Investigation of the factors that contribute to degradation of Songor Ramsar and UNESCO Man and Biosphere Reserve in Ghana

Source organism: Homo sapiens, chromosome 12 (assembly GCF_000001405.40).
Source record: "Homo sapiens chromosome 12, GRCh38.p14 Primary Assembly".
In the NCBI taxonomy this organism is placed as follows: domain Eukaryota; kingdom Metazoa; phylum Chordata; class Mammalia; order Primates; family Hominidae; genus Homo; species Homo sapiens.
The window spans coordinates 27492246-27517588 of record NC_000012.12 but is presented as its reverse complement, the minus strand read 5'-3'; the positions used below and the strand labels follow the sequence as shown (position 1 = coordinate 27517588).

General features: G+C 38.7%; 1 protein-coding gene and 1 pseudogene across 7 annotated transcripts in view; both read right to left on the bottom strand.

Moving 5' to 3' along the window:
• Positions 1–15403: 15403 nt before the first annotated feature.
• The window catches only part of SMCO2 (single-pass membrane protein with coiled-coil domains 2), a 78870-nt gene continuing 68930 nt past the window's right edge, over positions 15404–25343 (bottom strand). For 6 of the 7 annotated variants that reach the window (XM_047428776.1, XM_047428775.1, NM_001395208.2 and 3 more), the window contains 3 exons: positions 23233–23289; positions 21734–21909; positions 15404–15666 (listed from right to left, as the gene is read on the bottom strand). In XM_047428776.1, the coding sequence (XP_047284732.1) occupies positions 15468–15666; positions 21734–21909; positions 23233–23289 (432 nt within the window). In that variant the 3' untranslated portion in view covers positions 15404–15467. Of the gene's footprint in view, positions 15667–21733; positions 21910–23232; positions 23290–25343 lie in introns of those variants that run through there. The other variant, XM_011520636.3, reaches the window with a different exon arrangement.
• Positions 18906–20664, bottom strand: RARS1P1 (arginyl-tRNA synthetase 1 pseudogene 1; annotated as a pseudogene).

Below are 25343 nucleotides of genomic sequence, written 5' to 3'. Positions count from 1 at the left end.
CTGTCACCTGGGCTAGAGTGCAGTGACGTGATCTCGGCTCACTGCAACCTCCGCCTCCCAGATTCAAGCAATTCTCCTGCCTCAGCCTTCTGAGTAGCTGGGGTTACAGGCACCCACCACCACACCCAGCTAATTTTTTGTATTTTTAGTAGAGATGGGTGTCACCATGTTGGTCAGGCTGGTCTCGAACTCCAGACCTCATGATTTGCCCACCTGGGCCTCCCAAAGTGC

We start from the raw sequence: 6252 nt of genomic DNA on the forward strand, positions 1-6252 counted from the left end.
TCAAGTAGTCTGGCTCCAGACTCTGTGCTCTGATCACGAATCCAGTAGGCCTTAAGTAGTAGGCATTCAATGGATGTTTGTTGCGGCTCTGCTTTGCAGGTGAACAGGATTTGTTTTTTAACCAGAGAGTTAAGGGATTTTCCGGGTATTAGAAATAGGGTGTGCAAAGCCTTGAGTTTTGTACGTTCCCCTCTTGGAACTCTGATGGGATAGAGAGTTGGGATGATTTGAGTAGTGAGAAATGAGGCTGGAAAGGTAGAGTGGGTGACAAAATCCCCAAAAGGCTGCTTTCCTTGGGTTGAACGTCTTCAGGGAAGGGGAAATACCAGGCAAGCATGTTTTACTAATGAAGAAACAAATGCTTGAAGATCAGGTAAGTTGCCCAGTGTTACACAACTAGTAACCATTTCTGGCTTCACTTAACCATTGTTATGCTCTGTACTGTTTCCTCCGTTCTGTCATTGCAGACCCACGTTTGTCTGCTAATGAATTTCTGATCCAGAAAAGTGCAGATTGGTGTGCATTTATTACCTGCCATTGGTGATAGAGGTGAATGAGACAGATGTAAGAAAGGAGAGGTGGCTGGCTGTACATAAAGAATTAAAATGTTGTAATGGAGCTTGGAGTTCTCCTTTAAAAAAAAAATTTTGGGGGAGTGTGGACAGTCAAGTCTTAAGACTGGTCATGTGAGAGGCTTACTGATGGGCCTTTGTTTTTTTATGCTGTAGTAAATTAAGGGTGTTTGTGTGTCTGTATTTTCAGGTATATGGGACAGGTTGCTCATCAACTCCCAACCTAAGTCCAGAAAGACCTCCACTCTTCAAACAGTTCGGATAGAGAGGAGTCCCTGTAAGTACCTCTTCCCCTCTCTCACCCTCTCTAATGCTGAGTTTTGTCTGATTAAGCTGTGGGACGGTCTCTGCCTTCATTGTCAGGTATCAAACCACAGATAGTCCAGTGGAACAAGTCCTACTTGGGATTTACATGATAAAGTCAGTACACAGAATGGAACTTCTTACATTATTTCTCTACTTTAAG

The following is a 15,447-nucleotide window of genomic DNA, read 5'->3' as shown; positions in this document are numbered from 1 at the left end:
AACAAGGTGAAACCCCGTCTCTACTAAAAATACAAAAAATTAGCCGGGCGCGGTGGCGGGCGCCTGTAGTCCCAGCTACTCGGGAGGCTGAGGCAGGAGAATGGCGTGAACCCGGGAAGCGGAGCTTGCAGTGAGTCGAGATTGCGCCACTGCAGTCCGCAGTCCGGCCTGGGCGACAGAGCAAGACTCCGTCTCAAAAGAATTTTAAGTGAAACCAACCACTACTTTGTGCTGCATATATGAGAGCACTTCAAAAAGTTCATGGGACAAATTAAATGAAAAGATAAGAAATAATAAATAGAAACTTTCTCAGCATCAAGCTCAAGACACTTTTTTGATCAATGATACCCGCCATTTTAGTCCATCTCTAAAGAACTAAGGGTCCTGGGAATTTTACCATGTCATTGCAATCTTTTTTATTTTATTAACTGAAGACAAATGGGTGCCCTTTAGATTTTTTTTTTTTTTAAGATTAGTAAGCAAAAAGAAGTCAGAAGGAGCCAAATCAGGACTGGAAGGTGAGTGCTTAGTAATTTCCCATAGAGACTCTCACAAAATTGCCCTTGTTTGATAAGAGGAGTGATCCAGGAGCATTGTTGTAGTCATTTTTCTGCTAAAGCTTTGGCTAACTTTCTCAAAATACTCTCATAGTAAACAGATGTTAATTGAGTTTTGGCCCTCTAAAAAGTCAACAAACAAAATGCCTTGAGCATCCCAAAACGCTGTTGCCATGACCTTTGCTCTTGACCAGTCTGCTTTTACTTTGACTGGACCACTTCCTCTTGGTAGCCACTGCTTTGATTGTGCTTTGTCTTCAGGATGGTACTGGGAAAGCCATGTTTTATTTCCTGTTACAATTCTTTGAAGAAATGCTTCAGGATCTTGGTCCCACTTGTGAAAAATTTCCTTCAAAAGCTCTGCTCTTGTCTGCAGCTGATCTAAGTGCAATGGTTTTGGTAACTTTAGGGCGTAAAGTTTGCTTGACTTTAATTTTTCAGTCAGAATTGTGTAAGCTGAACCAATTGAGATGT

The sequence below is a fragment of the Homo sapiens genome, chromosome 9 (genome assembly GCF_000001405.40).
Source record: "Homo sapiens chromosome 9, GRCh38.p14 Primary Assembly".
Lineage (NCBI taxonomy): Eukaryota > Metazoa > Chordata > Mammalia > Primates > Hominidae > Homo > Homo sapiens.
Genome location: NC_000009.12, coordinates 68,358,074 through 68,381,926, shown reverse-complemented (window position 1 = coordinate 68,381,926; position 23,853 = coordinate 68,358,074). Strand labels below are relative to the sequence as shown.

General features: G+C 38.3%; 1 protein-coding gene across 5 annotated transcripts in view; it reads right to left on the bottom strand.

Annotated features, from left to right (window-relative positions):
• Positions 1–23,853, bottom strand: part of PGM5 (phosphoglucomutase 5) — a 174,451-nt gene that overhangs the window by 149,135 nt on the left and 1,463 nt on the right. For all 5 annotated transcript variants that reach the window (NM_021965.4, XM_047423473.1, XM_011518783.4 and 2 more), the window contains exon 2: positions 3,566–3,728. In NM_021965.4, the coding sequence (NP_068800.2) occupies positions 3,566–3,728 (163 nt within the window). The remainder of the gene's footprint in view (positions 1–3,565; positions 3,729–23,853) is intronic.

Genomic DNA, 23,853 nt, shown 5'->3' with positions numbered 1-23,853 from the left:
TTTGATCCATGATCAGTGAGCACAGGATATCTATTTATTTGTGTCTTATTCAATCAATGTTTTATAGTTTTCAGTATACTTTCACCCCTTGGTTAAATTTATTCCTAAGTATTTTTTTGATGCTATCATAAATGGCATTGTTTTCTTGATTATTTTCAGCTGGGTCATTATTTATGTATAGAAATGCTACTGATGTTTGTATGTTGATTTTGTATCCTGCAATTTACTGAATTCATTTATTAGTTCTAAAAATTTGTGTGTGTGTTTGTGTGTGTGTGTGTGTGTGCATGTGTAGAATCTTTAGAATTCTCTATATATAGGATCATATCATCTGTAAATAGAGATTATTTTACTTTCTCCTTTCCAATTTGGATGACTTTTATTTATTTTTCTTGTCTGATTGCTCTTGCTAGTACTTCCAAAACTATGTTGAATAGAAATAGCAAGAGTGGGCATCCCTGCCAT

This study on the Songor Ramsar and UNESCO Man and Biosphere Reserve in Ghana seeks to investigate the factors that contribute to degradation of Songor Ramsar and UNESCO Man and Biosphere Reserve in Ghana through the administration of structured questionnaires using the drop-and–collect approach, face-to-face interviews and focus group discussions. The study revealed that the ranking of natural resources and occupation of the area are based on the demarcated zones within which the community is situated. Salt, fisheries and arable lands were identified as the most important natural resource in the wetland. The results on environmental degradation of the wetlands in the Songor Ramsar site in Ghana made it clear that the underlying causes of environmental degradation in the Songor Ramsar site are mainly a combination of Institutional and policy failures. It was revealed that the problem of environmental degradation is a consequence of ineffective enforcement of bye-laws. A combination of several factors such as improper waste disposal, poor attitude of residents toward environmental conservation, wildfires and shoreline recession, inadequate public education on the impact of environmental degradation, fishing and farming activities were identified during the administration of structured questionnaire, face-to-face interviews and focus group discussions. The other factors include overgrazing, over exploitation of mangroves, Predation, poaching and over fishing, uncontrolled sand and salt winning. Constraints and weaknesses to the implementation of regulations and laws with respect to conservation and protection of the wetlands identified during the study are lack of public education on the economic importance and the need to conserve the wetland, encroachment by developers, lack of enforcement of bye-laws, over-exploitation of mangroves and waste management.